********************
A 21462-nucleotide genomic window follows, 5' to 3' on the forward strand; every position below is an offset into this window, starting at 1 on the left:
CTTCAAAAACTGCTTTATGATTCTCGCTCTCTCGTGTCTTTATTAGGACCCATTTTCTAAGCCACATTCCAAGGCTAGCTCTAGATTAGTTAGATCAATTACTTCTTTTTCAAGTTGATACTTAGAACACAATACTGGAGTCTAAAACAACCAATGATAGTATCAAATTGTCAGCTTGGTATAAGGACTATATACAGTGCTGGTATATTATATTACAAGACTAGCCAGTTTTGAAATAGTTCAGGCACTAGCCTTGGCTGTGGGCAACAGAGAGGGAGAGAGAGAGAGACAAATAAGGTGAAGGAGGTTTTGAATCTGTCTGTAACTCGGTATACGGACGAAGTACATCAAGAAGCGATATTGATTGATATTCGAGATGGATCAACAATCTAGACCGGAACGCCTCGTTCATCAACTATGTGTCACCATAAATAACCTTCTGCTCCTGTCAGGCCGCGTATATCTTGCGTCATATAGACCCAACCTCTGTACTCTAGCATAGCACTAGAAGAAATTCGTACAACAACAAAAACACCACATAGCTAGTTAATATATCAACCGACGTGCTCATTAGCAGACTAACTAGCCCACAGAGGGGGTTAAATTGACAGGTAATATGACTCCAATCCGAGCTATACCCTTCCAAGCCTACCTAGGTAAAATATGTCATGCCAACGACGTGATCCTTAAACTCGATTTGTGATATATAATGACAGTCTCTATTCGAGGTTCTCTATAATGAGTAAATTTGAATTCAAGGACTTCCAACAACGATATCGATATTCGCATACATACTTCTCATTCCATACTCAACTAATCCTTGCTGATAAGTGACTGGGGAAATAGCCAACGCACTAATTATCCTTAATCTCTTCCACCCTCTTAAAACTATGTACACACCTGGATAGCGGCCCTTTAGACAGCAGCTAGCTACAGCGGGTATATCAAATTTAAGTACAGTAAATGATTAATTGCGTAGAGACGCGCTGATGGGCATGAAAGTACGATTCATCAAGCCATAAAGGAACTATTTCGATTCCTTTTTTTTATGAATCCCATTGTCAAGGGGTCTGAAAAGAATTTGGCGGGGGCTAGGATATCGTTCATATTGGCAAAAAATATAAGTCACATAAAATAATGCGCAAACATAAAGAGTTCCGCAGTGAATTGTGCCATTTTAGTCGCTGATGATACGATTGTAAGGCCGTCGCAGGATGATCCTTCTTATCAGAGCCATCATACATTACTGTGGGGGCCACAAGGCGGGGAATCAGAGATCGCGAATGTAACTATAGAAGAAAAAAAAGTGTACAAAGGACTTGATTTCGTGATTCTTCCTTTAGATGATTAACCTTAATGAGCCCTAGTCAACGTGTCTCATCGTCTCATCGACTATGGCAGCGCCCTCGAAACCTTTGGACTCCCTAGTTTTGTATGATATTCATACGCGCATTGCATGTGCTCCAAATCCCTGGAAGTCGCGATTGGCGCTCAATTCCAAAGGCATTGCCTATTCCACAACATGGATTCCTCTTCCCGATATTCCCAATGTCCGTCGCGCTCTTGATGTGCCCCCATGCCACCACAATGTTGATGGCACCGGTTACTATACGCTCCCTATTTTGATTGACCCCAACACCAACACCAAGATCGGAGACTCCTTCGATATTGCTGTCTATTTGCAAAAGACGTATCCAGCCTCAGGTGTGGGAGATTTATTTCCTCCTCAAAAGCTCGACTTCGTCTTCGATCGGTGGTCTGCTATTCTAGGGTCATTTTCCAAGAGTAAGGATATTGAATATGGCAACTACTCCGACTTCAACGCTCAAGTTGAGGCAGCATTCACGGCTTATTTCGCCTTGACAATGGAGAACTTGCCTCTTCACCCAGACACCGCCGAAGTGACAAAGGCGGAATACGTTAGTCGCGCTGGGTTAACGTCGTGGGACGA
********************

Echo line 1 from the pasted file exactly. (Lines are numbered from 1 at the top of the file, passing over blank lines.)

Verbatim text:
A 21462-nucleotide genomic window follows, 5' to 3' on the forward strand; every position below is an offset into this window, starting at 1 on the left: